Toy Fair’s gone green before. But this year, in addition to welcoming a slew of eco-friendly product, the Toy Industry Association is ramping up environmental consciousness everywhere from the press room to individual exhibits.
BUYERS TEXT AND GO
A buyer visiting a booth, for example, will be able to text a message with the show ID and document number for that exhibitor, then later retrieve the desired data sheet by logging in to his Virtual Totebag account. This free service for retailers — and complimentary for vendors uploading just a single document — is only one way Toy Fair is embracing eco principles, according to Stacy Leistner, TIA’s vice president of communications.
“Toy Fair Times,” he told TDmonthly Magazine, is just a single issue this year — as opposed to daily printings — though show updates will be accessible throughout the expo at ToyFairNY.com, where the Virtual Press Office also stores dozens of press releases from exhibiting manufacturers.
This year, for the first time, companies have the chance to identify themselves to buyers as “green” through the new Earth-Friendly Product Zone that joins 11 other product areas on the show floor.
Dandelion is one exhibitor taking advantage of the new section, which will boast 19 vendors altogether.
“There are a whole lot of stores now that are looking to bring in green and eco-friendly that didn’t have it before,” said Beth Saunders, marketing manager for the company. She believes many buyers at Toy Fair, motivated by customer request, will seek targeted opportunities to add “green” to their inventory.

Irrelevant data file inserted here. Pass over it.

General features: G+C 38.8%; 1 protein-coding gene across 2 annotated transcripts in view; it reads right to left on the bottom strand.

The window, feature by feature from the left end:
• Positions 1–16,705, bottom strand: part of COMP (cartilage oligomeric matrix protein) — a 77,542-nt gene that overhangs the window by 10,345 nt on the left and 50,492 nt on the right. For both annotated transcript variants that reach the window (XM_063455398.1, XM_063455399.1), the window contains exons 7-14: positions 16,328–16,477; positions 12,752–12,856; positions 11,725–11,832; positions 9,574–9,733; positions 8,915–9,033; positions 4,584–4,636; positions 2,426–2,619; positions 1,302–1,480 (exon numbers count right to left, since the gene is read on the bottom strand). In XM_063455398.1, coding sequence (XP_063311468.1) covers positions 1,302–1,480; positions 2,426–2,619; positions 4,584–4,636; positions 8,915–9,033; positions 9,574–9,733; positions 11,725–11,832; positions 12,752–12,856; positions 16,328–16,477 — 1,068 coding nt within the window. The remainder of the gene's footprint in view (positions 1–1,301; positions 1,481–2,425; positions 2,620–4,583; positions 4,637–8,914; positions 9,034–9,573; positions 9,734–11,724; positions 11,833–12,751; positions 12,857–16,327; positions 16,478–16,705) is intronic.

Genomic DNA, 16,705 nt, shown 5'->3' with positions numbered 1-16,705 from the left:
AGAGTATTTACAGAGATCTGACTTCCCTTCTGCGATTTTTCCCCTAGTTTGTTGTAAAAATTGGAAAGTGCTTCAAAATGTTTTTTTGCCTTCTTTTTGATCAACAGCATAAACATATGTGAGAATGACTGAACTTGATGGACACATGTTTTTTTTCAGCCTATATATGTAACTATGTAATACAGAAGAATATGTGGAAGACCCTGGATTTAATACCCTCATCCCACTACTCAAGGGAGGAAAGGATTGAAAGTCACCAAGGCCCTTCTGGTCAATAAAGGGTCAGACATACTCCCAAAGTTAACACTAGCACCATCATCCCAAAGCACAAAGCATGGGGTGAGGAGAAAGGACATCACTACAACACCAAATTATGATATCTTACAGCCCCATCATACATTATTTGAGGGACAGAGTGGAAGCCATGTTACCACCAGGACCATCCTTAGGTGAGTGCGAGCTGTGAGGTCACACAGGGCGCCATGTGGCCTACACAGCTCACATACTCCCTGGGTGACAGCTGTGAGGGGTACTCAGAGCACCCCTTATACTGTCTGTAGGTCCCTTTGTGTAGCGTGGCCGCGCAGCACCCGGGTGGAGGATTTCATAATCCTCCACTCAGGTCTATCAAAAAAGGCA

TOY TRENDS SCORE AN “A”
Aside from the earth-friendly theme, “active,” “accessible” and “affordable” are three buzzwords for this year’s show. Those designations build on the exercise trend of 2009, the continued development of engaging and Web-connected toys, and the ongoing challenge of diversifying lines with lower price points, Leistner told TDmonthly.
“What we've been really impressed with is the technology and attention to detail” found even in value-priced products at $5 to $25, he emphasized.
The fourth big trend — "aspirational" — refers to products that inform children about their communities, involve them in charitable missions, and create greater awareness about important social decisions, such as eco-friendly product selection.
SAFETY TAKES THE STAGE
Of course, the one question that affects every product at Toy Fair regardless of trend is simply, “Does it comply with safety standards?”
Because the regulatory landscape doesn’t present an easy answer, CPSC Chairman Inez Tenenbaum and TIA representatives will take the stage for the annual Toy Fair Safety Update Seminar following Monday morning’s TIA business meeting (usually conducted at ToyCon, on hiatus this year).
In addition to continuing dialog pertaining to the Consumer Product Safety Improvement Act of 2008, TIA staff will address present and forthcoming developments at both the federal and state levels.
State legislation can easily hinder efforts to streamline toy safety law. However, as Leistner pointed out, TIA’s work has contributed to the fact that out of “250 pieces of state legislation proposed in more than 40 states last year … none was passed in a way that would be harmful to the industry.”
To view a list of seminars and exhibitor events at Toy Fair, click here.